Professional liability insurance protects you if your clients sue you claiming that your training was ineffective or negligent. When you work as a dog trainer, clients may sue you if your services did not have the expected effect on their dog, and they suffered financial loss as a result.
Even if you are found not to be at fault in court, lawsuits are expensive and time-consuming to cope with. Professional liability insurance can step in to provide funds to cover legal fees and settlement costs if you are sued as a result of your professional services.
- You work with a dog for several weeks to help solve its food aggression problem. Unfortunately, a few weeks after your last session, the dog bites someone who gets too close to its food bowl. The dog’s owners sue you, claiming that you said the problem had been solved and your training was insufficient. Professional liability insurance would cover your legal fees and any settlement that results.
Fidelity bonds will protect your company if your employees commit theft, fraud, or other dishonest acts. If your company has employees that work at clients’ homes, there is a possibility of an employee stealing from a client. Fidelity bonds can provide financial protection if such an incident occurs, and they can also protect your company from internal theft or fraud committed by an employee.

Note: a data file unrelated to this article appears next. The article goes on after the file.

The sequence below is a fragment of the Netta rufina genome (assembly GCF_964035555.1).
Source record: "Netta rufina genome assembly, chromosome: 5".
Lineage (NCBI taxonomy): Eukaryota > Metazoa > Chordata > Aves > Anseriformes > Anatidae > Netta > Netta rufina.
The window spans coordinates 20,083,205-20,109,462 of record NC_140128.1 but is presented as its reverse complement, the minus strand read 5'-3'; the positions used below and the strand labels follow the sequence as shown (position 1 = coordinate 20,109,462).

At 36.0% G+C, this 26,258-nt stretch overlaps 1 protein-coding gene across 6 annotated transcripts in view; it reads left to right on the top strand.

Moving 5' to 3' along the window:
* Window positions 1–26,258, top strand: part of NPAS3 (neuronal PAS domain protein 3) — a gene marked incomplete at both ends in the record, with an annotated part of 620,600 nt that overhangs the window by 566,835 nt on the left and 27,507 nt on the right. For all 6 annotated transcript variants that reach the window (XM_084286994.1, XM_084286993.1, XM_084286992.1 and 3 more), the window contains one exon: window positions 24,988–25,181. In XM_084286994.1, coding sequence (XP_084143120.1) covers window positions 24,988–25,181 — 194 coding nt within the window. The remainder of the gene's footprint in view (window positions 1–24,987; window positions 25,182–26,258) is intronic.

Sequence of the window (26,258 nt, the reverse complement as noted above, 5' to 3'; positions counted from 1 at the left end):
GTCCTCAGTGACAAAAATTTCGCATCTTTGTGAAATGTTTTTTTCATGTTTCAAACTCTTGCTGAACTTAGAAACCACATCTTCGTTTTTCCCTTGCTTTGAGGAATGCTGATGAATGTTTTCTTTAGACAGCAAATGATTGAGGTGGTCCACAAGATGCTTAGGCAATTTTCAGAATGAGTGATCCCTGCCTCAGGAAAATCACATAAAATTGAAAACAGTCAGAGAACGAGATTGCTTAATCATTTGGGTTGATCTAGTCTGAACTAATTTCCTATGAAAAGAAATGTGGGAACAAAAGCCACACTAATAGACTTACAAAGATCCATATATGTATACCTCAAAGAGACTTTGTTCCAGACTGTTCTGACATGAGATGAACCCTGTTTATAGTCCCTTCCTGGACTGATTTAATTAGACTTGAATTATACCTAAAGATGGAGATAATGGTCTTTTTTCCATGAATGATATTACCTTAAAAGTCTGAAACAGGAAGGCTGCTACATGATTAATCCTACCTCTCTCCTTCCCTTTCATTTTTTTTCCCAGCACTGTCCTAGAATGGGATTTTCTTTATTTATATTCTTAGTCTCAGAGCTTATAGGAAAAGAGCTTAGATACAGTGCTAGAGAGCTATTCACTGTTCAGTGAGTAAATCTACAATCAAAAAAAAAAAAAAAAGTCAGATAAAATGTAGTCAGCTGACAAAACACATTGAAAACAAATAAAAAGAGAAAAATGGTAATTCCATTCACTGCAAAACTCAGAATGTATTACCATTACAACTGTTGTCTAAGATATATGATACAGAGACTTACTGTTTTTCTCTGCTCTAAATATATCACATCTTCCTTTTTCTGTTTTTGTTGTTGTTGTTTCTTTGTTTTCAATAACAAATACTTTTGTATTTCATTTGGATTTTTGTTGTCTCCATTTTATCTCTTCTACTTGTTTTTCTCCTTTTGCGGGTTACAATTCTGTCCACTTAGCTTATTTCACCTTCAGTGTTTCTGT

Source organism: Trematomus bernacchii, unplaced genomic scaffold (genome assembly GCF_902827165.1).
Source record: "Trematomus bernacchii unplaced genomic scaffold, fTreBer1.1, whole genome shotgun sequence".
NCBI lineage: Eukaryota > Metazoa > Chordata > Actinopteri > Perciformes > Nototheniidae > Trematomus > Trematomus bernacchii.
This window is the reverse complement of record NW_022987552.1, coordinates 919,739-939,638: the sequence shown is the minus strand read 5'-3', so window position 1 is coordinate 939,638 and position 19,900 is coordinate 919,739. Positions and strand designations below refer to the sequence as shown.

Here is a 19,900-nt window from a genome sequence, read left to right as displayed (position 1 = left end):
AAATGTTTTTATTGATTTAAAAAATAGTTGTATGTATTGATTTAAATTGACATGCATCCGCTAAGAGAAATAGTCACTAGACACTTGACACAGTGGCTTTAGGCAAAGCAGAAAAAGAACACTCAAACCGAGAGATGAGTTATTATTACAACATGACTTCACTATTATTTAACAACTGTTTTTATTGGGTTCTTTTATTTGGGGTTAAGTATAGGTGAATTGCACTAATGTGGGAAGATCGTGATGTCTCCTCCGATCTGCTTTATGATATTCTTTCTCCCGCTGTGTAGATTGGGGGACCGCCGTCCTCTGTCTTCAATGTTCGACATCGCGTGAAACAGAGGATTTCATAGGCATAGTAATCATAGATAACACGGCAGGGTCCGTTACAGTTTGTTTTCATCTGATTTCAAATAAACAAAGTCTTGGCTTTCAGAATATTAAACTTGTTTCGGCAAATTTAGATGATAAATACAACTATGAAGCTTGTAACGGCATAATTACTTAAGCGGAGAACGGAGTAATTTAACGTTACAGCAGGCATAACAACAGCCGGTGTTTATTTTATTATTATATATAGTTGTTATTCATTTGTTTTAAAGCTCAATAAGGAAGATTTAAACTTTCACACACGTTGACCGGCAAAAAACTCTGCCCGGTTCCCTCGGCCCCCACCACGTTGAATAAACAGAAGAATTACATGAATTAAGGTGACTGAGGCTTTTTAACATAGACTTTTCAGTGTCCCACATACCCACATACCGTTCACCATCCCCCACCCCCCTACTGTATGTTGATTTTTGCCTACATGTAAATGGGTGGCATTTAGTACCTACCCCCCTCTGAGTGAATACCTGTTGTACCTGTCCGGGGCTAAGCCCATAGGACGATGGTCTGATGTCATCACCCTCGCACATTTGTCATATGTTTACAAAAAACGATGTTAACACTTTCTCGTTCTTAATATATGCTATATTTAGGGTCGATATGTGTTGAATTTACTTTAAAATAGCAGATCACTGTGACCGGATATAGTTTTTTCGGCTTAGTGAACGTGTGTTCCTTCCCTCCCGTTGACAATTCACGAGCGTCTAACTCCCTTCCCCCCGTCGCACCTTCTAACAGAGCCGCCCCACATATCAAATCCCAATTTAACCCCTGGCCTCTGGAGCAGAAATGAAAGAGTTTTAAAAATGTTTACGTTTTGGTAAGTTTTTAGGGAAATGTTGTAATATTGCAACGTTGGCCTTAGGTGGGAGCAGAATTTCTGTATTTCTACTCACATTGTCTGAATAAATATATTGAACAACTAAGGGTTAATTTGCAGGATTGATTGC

- While working with a dog in a client’s home, one of your newer employees steals a box of jewelry. Surveillance footage shows him holding it as he gets in his car. Your fidelity bond would reimburse the client for the stolen items.
Dog trainers typically drive to many locations to hold classes or work with clients. If your business owns or leases vehicles, or if your employees use their own personal vehicles for business purposes, commercial auto insurance is a key coverage that is legally required in most states.
If you are involved in a car crash, commercial auto insurance can provide coverage for physical damage to vehicles, third-party bodily injury, and property damage. Commercial auto insurance can also provide coverage for damage to your vehicles caused by covered perils, including theft, falling objects, fire, and more.
It’s important to note that personal auto insurance may not be sufficient if you or an employee are at fault in an accident while driving a personal vehicle for work purposes. Hired and non-owned auto insurance can provide coverage in these situations; it can be purchased as an endorsement on a commercial auto policy or obtained separately.
- You are driving to meet a client at the dog park when you accidentally crash into another person’s parked car. Your commercial auto insurance would cover the damages to both vehicles.